Tuesday, July 06, 2010

Joseph Casias' Lawsuit Against Wal-Mart In Michigan, Triggered By Firing For Positive Drug Screen, Exposes Contradictory Medical Marijuana Law

An ambiguous and contradictory medical marijuana law in Michigan will be the subject of an upcoming court battle between Wal-Mart and Joseph Casias, a medical marijuana user who is a former Wal-Mart employee. The problem is that Casias was fired from his Wal-Mart job because he tested positive for marijuana on a drug screen. This story is of interest to anyone who lives in a state which allows "at-will employment".

According to the Detroit Free Press, Michigan's medical marijuana law, in addition to protecting a user against criminal justice, also states that a person shall not be subject to "disciplinary action by a business or occupational or professional licensing board of bureau" for using marijuana in accordance with the act. But on the other hand, it also says the law doesn't require an employer to accommodate the ingestion of the drug in the workplace or an employee working while under the influence under disability rules.

And it's because of the latter sentence that Joseph Casias is now a former Wal-Mart employee. As reported by WZZM Channel 13 in March 2010, Casias, a father of two, has sinus cancer and an inoperable brain tumor. At his doctor's recommendation, Casias began using medical marijuana to ease the pain. He was given an official card by the state to show authorization. During this time, Casias was working at the Wal-Mart store in Battle Creek, Michigan; he was selected as the store's Associate of the Year in 2008. But in November 2009, Casias sprained his knee at work. During the routine drug screening that follows all workplace injuries, marijuana was detected. Although Casias showed Wal-Mart managers his state medical marijuana card, he was fired anyway. He said he never reported to work actually high; during his five years at WalMart, Casias says he went to work every day, determined to be the best. WOOD Channel 8 news video embedded below:

Casias then began collecting unemployment benefits. But in March 2010, Wal-Mart decided to challenge his eligibility for benefits, claiming that termination for a positive drug screen constitutes firing for cause. At the time, Wal-Mart spokesman Greg Rossiter explained the company policy, which states: "In states, such as Michigan, where prescriptions for marijuana can be obtained, an employer can still enforce a policy that requires termination of employment following a positive drug screen. We believe our policy complies with the law and we support decisions based on the policy." Rossiter also said he sympathized with Casias, but then explained, "Like other companies, we have to consider the overall safety of our customers and our associates, including Mr. Casias, when making a difficult decision like this.”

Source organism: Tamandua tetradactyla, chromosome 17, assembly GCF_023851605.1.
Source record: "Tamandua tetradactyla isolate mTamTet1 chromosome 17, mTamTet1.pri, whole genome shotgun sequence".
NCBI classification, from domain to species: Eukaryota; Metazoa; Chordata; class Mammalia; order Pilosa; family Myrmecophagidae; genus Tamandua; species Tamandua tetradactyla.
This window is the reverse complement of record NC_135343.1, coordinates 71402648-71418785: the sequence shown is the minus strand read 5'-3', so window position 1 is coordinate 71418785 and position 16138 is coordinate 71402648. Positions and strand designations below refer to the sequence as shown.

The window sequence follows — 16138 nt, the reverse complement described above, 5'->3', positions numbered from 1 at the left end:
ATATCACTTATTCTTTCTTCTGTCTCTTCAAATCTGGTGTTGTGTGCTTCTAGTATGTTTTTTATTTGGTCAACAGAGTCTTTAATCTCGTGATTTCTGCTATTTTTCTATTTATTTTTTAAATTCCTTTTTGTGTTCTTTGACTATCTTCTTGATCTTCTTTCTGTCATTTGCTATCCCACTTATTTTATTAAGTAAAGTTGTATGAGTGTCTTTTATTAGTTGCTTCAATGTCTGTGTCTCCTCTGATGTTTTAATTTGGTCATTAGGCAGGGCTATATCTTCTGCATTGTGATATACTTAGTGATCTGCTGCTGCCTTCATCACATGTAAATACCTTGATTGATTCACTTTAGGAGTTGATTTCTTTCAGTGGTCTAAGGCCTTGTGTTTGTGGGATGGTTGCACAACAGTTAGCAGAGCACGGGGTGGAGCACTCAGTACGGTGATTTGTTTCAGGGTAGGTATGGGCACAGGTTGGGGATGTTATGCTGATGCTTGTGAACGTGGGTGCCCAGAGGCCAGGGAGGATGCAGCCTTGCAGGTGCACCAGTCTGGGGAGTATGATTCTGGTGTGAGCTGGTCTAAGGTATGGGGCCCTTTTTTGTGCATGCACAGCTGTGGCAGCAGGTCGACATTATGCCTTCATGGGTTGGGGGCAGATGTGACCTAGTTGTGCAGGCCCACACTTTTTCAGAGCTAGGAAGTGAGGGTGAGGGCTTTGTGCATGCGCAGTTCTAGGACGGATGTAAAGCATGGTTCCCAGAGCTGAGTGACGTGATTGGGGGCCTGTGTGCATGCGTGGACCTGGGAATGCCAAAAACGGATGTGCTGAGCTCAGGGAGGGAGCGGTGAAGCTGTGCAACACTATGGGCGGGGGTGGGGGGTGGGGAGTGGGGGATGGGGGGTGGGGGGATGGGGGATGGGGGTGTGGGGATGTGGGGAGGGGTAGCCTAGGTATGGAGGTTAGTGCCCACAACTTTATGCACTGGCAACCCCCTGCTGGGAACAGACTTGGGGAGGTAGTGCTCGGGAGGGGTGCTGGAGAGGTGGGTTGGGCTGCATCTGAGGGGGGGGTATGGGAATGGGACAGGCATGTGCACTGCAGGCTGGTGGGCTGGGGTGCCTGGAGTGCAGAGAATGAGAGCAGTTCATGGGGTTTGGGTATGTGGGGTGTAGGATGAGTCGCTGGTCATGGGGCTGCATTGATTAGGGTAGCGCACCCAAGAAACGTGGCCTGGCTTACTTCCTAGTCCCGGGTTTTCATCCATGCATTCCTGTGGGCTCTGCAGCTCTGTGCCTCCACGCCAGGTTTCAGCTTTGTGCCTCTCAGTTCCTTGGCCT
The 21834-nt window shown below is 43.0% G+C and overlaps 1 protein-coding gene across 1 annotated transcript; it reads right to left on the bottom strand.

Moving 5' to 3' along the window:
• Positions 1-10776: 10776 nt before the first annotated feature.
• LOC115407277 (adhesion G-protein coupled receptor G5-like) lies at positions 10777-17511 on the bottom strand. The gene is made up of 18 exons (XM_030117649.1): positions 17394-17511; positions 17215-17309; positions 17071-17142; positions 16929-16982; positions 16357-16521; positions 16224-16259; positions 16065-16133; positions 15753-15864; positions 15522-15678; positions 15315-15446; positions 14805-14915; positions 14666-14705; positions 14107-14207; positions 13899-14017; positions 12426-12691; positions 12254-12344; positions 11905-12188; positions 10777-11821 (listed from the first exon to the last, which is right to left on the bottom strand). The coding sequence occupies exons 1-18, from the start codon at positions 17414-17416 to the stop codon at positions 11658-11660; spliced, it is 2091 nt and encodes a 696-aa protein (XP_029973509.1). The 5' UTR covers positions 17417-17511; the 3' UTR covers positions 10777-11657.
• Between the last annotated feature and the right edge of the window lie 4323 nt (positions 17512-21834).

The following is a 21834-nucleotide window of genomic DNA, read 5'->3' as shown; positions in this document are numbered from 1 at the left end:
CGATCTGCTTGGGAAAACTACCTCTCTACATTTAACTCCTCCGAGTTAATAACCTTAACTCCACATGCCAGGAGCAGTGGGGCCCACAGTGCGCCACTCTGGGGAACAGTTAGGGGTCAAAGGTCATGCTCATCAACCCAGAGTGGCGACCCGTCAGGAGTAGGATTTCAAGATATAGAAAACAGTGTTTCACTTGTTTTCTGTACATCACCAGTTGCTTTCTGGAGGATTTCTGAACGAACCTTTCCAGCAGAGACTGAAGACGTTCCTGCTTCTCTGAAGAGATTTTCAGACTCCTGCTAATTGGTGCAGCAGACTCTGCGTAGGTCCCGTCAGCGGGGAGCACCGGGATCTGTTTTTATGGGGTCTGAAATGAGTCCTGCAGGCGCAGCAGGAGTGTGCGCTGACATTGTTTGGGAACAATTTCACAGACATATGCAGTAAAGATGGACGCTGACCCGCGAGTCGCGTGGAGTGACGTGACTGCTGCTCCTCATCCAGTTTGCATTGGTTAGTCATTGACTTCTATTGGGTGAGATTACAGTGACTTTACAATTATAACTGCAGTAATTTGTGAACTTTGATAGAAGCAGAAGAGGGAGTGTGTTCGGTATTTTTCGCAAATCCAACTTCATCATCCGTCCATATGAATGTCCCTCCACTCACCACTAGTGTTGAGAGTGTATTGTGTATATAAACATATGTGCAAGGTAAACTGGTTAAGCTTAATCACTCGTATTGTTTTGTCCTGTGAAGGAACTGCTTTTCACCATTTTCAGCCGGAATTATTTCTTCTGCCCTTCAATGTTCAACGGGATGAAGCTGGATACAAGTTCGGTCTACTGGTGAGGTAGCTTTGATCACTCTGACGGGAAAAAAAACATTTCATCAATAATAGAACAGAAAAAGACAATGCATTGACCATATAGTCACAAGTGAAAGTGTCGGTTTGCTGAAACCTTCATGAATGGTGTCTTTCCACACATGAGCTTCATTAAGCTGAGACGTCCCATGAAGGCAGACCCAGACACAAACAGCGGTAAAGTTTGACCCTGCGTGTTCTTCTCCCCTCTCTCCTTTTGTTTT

It was only after Wal-Mart challenged his unemployment eligibility that Casias decided to seek legal redress, filing a lawsuit in Calhoun County Circuit Court. He will be assisted by the ACLU. Casias wants to be rehired and is seeking unspecified compensatory and punitive damages, and hopes that his case will help protect some of the 20,000-plus other medical marijuana patients across Michigan. But legal precedent set in two other states does not favor him. In April 2010, the Oregon Supreme Court ruled that workers who use medical marijuana can still be fired for drug use because the state law had to yield to federal laws controlling illegal drugs. And in 2008, it was reported that the California Supreme Court also ruled in favor of employers, saying workers can be fired, even if they are using medical marijuana legally. But Dan Korobkin, a staff attorney with the ACLU of Michigan, said he believes Michigan's law clearly protects patients from being disciplined by their employers.

Analysis: This is an extremely tough call. It's bad news that Casias was abruptly fired for this despite his outstanding work record and the fact that he wasn't using marijuana recreationally. But I can relate to Wal-Mart's position; if Casias had injured someone on the job, traces of marijuana in Casias' system could increase the company's liability exponentially. But since Michigan is an at-will employment state, employers can fire a worker for any reason unless it falls under a federally protected category such as race, gender and religion. So the question will be whether or not to add disability, and to require an employer to make "reasonable accommodation" for medical marijuana users as a disability.

Since Casias was first hired in 2003, and didn't start using medical marijuana until 2008, the question wouldn't have arisen during the hiring process.

1 comment:

  1. Very Very interesting!

    Keep up the great work!!

    Common Cents